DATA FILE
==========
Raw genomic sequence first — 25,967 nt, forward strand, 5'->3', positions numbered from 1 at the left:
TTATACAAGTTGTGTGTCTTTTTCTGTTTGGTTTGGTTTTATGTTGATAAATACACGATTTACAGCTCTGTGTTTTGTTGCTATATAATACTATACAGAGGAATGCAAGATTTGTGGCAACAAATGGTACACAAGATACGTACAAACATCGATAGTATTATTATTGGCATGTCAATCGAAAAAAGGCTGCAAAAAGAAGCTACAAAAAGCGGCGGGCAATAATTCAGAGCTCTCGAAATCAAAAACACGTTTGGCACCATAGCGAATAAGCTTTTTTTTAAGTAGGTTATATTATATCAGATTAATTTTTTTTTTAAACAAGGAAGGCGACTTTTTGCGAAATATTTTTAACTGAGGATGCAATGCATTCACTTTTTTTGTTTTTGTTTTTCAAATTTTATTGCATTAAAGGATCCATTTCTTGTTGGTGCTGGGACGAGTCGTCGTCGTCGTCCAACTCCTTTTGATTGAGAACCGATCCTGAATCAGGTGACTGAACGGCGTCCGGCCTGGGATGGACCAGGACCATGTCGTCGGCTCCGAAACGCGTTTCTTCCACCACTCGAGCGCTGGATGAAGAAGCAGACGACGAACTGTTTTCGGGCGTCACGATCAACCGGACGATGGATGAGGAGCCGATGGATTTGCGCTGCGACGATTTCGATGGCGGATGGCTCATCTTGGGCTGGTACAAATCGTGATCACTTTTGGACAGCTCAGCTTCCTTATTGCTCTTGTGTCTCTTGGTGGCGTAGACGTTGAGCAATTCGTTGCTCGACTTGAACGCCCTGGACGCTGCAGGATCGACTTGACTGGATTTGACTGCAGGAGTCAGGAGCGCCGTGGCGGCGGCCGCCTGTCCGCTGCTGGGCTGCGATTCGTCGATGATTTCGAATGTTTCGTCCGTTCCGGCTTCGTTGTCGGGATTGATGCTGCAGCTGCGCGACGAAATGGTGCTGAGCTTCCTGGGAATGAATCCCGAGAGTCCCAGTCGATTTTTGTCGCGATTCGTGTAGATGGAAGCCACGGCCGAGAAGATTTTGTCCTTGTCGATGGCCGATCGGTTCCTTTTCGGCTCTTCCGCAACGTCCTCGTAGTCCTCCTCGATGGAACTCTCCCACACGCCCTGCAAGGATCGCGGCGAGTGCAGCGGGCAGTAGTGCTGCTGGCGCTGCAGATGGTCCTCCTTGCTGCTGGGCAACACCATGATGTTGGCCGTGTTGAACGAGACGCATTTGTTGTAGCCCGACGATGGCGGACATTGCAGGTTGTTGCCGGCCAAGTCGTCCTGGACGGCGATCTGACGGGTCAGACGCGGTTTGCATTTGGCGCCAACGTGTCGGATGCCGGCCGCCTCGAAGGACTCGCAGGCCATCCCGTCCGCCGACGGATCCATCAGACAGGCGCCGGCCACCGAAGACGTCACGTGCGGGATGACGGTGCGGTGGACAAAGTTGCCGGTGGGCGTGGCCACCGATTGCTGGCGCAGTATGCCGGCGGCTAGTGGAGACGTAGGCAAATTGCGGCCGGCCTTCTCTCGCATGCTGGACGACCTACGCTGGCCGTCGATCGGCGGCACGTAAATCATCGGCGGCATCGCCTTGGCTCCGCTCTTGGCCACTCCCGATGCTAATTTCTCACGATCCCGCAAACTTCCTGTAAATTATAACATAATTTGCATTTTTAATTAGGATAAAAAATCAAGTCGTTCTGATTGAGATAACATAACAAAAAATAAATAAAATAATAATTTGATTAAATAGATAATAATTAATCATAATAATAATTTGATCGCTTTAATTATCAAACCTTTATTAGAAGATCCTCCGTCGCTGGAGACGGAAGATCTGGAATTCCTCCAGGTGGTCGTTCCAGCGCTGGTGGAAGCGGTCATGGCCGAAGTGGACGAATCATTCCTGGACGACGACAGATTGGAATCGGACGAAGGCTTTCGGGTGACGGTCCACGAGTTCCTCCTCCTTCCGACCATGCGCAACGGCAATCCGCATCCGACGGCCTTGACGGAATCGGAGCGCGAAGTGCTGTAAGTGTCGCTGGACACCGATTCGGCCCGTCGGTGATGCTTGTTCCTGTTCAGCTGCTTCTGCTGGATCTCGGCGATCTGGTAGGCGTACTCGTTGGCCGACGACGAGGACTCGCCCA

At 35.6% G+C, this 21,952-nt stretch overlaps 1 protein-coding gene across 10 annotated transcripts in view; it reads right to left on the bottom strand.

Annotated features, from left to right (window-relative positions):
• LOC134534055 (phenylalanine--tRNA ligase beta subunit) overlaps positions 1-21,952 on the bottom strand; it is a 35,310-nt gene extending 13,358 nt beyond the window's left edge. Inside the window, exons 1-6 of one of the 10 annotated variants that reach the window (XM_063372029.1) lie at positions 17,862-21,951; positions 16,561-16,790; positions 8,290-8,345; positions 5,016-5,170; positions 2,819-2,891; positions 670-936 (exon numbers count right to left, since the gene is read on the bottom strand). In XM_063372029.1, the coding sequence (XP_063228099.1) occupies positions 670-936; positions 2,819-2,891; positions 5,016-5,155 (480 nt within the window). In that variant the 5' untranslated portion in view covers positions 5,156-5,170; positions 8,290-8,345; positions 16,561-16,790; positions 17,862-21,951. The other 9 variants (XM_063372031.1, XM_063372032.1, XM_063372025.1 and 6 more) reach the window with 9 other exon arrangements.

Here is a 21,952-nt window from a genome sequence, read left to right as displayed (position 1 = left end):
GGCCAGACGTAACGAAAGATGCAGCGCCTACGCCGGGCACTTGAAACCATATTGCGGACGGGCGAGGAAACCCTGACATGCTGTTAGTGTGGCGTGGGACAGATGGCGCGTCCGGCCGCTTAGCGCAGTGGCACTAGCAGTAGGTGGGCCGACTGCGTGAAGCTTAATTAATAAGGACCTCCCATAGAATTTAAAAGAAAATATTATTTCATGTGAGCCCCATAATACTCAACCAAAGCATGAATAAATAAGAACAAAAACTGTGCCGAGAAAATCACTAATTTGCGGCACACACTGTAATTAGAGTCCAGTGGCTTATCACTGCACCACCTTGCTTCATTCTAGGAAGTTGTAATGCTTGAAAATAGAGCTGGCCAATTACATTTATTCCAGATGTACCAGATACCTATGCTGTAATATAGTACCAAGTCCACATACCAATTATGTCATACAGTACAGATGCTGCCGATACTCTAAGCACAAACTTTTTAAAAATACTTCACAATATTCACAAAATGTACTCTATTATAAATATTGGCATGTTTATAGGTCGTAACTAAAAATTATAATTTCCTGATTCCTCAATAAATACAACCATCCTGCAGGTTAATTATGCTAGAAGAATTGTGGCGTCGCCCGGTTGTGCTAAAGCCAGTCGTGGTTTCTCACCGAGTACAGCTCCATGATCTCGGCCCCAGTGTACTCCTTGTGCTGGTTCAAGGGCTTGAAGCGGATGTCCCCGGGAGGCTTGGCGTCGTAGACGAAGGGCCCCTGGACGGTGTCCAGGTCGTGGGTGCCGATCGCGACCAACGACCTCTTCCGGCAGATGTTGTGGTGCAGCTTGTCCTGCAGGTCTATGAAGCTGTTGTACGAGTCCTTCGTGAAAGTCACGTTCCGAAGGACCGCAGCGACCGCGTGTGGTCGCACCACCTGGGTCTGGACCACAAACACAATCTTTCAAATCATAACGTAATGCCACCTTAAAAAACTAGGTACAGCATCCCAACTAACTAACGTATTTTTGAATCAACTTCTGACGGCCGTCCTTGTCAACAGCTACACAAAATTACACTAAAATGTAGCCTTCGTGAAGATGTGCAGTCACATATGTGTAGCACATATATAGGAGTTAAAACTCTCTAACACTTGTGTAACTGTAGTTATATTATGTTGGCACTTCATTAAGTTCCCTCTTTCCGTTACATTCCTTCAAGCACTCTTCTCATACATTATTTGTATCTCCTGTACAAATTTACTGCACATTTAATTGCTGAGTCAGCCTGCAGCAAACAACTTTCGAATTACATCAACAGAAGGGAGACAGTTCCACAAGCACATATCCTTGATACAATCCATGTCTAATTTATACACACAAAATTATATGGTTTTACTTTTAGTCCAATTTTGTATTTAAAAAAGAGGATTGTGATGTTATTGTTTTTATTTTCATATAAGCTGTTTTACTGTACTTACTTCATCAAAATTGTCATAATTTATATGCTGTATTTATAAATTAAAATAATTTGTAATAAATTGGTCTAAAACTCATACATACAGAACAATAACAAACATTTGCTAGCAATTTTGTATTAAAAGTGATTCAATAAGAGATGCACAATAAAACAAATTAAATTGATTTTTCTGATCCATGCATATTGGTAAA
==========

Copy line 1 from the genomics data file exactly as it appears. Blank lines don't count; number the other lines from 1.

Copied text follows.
Raw genomic sequence first — 25,967 nt, forward strand, 5'->3', positions numbered from 1 at the left: